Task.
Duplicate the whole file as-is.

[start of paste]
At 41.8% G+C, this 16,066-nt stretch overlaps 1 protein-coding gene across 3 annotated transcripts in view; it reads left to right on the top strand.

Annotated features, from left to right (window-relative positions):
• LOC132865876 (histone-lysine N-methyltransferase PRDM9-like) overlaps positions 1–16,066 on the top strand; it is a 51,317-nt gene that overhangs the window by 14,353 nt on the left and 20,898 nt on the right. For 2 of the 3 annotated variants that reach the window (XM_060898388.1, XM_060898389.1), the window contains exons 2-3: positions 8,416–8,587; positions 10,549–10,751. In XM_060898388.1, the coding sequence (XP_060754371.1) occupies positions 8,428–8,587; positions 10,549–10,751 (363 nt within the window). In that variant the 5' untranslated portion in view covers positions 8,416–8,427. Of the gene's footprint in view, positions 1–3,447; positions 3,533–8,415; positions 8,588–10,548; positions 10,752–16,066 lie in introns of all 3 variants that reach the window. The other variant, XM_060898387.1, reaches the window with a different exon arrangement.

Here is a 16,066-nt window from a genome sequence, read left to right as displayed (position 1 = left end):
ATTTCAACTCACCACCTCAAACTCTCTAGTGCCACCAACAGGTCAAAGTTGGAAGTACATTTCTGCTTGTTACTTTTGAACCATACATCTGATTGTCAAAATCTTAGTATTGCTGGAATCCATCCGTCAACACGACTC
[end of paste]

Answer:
At 41.8% G+C, this 16,066-nt stretch overlaps 1 protein-coding gene across 3 annotated transcripts in view; it reads left to right on the top strand.

Annotated features, from left to right (window-relative positions):
• LOC132865876 (histone-lysine N-methyltransferase PRDM9-like) overlaps positions 1–16,066 on the top strand; it is a 51,317-nt gene that overhangs the window by 14,353 nt on the left and 20,898 nt on the right. For 2 of the 3 annotated variants that reach the window (XM_060898388.1, XM_060898389.1), the window contains exons 2-3: positions 8,416–8,587; positions 10,549–10,751. In XM_060898388.1, the coding sequence (XP_060754371.1) occupies positions 8,428–8,587; positions 10,549–10,751 (363 nt within the window). In that variant the 5' untranslated portion in view covers positions 8,416–8,427. Of the gene's footprint in view, positions 1–3,447; positions 3,533–8,415; positions 8,588–10,548; positions 10,752–16,066 lie in introns of all 3 variants that reach the window. The other variant, XM_060898387.1, reaches the window with a different exon arrangement.

Here is a 16,066-nt window from a genome sequence, read left to right as displayed (position 1 = left end):
ATTTCAACTCACCACCTCAAACTCTCTAGTGCCACCAACAGGTCAAAGTTGGAAGTACATTTCTGCTTGTTACTTTTGAACCATACATCTGATTGTCAAAATCTTAGTATTGCTGGAATCCATCCGTCAACACGACTC